The roles and responsibilities of parents of children with autism shift as the child ages, matures, and moves through different developmental stages of life. While there are many factors that influence a parent’s amount and manner of involvement (e.g., level of functioning, communication skills, adaptive skills, independence, and availability of effective services), there are common threads across these and other factors.
Parents of adults realize (or sometimes, need to realize) that their role should be as a guide and facilitator to help their adult child self-advocate as much as possible. Parents are well aware of their own diminishing strength and energy and the ability to be “on-call” 24/7. It’s a realization that others are inevitably going to assume some supervisory or other supportive roles in the future of their sons and daughters. Helping your adult child to communicate their choices and decisions—no matter how small and whether or not they show good judgment—becomes the focus for parents.
The roles and responsibilities of parents will evolve over time, whether you like it or not. What we as parents can do in the meantime is be proactive, define the wants and needs of the individual, and be there for them. The planning process is time well used!
Two Valuable Tools
Person Centered Planning and Essential Lifestyle Plans are two valuable tools that individuals with autism, their families, parents, and guardians will certainly benefit from. A plan offers a path to follow that will help address the concerns, wants, and needs of the person with autism.
So you have a plan in place; what do you do next? Often families look at living options that are based on available “services.” Truthfully, that is not the yardstick by which you should measure community living options for a person with autism; go back to your plan! Of course if your plan fits the available community option, move forward.
Disability is a Consequence of the Wrong Environment
Trying to fit a person with autism into an available residential option can frequently be counterintuitive. By nature of the industry, service systems are constructed on a “risk-management” basis; and not always considering the human component that can only be reached through relationship development.
The focus should be on meeting the social, emotional, communication and sensory needs of a person, not a slot, bed or space. What happens in this situation is that the “autism” doesn’t fit the environment, and the person with autism is constantly being measured by how they don’t fit. Crisis situations are not good time to contemplate a move.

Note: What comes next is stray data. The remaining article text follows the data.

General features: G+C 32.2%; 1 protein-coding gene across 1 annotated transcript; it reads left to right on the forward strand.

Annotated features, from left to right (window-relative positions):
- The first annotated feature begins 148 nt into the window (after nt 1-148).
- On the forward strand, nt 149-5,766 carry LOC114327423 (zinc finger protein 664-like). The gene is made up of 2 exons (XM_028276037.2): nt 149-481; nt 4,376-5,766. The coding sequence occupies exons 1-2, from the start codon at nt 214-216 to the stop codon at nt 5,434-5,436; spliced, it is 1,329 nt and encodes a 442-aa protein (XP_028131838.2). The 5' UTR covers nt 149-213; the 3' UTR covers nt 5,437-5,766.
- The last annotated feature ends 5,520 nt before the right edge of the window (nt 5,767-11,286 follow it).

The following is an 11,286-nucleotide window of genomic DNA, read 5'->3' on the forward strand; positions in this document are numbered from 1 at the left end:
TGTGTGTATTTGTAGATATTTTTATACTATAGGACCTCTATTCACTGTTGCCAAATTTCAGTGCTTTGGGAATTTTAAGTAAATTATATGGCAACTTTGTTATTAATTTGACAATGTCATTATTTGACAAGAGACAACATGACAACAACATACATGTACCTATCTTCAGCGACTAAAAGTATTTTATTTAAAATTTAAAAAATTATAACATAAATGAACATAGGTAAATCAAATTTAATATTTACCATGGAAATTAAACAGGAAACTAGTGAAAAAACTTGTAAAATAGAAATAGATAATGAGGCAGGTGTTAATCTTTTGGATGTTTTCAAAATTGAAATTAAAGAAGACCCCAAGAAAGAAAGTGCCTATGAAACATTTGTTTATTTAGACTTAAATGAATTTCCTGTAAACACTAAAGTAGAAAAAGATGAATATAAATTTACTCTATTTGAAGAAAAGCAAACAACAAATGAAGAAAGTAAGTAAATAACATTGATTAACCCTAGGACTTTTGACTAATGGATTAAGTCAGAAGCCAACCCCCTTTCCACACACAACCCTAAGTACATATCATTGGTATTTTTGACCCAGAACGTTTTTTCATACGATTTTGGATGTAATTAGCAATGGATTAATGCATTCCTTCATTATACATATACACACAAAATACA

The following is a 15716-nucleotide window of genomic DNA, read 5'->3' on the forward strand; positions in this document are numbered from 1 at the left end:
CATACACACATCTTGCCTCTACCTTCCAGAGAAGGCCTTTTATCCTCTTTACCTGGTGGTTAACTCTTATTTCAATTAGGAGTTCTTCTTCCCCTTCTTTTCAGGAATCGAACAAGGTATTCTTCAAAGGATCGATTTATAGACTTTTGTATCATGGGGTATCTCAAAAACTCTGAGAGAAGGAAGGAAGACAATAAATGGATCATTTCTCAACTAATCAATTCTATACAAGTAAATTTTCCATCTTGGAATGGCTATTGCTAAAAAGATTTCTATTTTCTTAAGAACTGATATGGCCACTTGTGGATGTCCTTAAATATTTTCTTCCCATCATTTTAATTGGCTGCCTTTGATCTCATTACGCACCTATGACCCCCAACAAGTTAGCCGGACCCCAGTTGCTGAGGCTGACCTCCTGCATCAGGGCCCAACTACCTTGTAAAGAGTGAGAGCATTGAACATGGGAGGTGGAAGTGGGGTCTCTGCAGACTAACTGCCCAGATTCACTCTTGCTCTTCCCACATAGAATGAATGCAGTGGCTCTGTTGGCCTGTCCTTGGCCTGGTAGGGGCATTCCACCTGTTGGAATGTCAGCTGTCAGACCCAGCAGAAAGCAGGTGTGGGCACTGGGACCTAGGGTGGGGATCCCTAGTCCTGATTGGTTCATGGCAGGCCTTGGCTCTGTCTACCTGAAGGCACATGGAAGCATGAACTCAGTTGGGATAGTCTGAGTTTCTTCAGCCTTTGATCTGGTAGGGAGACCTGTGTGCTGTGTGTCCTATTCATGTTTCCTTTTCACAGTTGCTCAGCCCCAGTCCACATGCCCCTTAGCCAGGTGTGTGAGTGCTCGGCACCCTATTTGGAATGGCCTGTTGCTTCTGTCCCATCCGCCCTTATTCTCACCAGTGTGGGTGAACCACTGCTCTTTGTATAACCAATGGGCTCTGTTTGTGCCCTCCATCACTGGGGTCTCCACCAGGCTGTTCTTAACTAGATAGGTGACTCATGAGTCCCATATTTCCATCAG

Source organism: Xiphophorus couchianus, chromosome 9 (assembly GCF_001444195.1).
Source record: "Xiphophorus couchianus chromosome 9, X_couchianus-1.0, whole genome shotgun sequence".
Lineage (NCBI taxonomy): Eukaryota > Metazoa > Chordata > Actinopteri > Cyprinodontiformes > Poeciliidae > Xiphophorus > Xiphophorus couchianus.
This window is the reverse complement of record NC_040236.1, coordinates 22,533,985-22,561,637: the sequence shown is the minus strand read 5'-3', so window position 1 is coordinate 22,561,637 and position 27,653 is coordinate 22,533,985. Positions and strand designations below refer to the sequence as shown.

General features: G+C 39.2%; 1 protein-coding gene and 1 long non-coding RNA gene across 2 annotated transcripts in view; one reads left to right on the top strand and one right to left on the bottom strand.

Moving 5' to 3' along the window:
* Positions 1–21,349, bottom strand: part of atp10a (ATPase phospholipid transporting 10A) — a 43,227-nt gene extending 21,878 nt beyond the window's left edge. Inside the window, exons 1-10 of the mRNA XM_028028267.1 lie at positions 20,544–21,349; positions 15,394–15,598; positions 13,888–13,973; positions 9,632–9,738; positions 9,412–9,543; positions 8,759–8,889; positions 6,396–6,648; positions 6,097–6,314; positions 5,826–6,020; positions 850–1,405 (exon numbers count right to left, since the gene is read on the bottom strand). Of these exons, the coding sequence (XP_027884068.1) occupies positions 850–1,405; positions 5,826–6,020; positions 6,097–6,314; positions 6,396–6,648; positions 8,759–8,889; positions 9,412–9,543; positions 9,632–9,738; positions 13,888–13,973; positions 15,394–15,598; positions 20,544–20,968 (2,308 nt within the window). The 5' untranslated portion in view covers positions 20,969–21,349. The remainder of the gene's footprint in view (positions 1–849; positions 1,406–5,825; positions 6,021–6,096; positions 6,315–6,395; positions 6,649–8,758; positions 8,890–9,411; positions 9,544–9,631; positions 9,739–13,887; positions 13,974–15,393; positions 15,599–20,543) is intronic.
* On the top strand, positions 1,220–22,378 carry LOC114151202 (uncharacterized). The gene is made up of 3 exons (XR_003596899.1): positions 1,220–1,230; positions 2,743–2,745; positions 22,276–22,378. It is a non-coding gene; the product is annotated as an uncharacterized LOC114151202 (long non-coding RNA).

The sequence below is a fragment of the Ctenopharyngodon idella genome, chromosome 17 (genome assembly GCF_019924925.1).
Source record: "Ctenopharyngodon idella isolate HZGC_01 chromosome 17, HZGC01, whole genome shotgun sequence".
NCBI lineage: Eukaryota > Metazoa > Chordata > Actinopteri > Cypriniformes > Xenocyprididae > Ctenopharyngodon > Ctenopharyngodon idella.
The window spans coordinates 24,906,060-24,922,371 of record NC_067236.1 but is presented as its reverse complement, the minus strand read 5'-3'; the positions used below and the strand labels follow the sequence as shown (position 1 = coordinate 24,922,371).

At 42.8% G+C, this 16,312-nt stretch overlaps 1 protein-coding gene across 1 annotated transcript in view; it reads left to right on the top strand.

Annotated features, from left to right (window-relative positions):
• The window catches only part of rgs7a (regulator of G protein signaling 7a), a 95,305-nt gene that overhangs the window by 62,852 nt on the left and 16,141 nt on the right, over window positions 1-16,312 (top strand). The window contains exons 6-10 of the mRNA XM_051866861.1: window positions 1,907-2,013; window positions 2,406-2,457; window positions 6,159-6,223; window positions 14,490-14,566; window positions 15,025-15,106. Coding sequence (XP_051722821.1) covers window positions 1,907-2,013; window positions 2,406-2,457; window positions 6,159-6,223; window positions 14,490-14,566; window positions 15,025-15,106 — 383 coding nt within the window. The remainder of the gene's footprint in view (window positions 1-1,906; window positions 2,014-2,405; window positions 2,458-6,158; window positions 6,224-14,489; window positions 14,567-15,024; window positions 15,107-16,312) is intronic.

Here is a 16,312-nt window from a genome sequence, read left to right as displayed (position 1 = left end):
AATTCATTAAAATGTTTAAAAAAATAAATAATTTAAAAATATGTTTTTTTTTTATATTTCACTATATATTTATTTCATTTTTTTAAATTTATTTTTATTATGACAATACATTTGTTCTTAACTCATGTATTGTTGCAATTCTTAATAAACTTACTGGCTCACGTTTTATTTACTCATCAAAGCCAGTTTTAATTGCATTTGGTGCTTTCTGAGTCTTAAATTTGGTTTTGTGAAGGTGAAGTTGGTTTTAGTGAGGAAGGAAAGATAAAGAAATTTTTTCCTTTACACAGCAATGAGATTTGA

Keys to Service & Support
It would be misleading to tell you that community residential services are ready, willing and able to meet the needs of your son or daughter. Here are some KEY issues to consider:
Structural and Location issues
- Able to live with a roommate or prefers to be the only person with a disability living in the house
- Location: urban, suburban, rural
- House, apartment, townhouse, etc.
- Open concept or segmented/defined living areas
- Fenced yard
- Community with a sidewalk
- Near a park
- Within a short walk or drive to stores, community recreation, employment, etc.
- Pet friendly
- Heating and cooling; forced air, heat pump, fireplace-wood or gas, air conditioned
- Window locations
Staff or Agency Support
- Will your son or daughter need support staff? If so, what do they need assistance with: menu planning, organizing, bill paying, etc.? Male/female? Allow for change and/or rotation of staff; daily shifts, weekly, bi-monthly
- Community contracted agency? Private provider?
- Training and understanding of autism; documentation and examples
- Support staff’s ability to work as a team member and follow the Person Centered Plan, provide feedback, and openness to learning
- Understand that all behavior is communication
- Will participate in assessing a behavior using a competing behavior diagram
- Trained or willing to be trained on evidence-research based autism support strategies that enhances the ability to communicate choice.
- Prepare a structured and predictable household
- Prepare community access with activities based on resident’s interests
- Willing to expand prospects of the resident through structured opportunities, resulting in experience and choice
- Respect employment and volunteerism through “work-ready” supports to independence
Achieving a Positive Community Living Experience
Ensuring a positive community living experience for an individual with autism, will only be accomplished through the continuous advocacy and resolve that the individual, family, and/or guardian that will deliver!